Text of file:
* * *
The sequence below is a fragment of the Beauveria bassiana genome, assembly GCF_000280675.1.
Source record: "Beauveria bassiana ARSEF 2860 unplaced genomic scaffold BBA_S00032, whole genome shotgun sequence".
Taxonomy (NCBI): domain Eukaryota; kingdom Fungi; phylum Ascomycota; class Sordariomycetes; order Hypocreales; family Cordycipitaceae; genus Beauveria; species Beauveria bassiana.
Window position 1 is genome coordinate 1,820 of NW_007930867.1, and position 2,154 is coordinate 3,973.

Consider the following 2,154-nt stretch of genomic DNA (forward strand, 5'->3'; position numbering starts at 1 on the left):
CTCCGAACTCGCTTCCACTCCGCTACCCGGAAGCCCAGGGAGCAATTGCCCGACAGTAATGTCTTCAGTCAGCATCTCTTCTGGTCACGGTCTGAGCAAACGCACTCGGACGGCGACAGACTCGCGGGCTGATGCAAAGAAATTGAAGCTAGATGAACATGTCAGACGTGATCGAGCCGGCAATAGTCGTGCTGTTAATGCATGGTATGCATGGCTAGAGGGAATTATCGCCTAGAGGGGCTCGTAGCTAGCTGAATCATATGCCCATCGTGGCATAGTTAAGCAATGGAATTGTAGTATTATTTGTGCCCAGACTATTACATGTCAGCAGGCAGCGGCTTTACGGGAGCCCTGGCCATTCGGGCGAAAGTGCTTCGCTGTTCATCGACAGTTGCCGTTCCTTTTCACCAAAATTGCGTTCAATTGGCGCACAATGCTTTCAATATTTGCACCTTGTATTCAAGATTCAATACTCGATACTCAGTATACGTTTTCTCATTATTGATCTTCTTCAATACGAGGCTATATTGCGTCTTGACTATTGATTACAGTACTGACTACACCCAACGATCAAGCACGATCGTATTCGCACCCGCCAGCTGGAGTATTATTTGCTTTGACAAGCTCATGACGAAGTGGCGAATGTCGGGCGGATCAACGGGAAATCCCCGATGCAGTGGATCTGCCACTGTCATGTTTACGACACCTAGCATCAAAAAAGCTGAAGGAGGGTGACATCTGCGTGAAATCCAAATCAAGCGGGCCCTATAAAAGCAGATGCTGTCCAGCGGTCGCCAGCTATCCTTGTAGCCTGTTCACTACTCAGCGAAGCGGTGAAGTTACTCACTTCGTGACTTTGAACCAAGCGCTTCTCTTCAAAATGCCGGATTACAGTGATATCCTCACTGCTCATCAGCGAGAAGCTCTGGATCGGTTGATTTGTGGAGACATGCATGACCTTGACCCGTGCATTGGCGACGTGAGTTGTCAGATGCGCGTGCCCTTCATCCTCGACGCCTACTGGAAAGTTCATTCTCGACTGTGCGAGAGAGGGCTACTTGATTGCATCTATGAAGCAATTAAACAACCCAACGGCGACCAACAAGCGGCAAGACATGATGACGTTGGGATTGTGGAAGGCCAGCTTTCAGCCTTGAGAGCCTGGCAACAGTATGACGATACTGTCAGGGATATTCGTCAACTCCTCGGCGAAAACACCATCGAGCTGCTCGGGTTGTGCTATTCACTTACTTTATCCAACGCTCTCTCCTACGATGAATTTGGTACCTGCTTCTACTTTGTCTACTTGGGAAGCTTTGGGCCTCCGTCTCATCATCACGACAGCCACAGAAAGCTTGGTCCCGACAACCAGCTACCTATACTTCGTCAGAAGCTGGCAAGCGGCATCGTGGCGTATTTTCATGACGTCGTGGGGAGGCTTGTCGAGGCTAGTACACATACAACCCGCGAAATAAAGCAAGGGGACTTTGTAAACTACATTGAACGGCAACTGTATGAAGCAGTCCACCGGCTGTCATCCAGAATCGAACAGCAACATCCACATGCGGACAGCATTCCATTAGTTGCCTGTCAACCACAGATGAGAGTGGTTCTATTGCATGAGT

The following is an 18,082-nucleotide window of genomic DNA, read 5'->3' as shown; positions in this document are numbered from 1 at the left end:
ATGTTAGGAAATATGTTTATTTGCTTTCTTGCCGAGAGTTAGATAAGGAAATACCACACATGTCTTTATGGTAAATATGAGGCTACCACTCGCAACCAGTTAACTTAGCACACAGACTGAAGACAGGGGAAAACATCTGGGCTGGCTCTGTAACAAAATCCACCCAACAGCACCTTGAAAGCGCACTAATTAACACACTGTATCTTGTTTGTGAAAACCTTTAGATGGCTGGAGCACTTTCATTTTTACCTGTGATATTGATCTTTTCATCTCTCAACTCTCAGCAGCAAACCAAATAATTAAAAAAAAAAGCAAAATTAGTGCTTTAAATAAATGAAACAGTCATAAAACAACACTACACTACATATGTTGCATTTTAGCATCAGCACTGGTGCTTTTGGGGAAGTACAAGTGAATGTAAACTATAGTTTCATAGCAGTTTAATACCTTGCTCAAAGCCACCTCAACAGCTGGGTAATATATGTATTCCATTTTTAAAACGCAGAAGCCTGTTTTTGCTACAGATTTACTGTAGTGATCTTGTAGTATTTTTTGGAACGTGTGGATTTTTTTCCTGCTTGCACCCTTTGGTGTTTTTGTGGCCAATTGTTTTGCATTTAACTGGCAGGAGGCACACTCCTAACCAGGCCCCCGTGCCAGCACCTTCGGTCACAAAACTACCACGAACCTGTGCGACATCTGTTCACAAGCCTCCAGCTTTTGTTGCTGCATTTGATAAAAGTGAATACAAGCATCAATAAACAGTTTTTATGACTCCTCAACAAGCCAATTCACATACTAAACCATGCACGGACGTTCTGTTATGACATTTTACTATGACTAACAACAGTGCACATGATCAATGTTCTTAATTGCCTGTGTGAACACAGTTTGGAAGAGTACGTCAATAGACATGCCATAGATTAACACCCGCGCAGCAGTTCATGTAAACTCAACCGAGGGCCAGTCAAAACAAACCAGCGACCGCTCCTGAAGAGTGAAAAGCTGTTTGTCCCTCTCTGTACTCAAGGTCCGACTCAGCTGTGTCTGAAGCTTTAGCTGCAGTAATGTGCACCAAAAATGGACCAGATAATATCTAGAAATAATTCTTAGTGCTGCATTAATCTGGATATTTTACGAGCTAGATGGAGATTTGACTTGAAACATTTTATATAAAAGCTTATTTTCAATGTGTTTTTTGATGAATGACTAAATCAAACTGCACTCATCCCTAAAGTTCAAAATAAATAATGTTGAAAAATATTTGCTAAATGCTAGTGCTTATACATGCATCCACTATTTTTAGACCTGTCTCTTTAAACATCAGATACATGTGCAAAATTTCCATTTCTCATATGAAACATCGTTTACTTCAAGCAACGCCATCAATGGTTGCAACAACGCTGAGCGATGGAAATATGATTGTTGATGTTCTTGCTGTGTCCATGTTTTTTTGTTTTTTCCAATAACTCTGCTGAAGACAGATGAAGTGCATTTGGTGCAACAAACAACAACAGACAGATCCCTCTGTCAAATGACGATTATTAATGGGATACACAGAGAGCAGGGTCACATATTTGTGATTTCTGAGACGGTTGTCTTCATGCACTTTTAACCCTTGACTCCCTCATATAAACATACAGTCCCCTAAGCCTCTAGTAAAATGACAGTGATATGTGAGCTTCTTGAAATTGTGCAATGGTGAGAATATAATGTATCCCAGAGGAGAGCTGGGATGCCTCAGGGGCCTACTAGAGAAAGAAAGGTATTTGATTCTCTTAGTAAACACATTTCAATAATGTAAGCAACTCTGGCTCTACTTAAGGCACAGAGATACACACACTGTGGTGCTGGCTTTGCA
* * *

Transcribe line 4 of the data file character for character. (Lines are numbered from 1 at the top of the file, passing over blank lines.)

Window position 1 is genome coordinate 1,820 of NW_007930867.1, and position 2,154 is coordinate 3,973.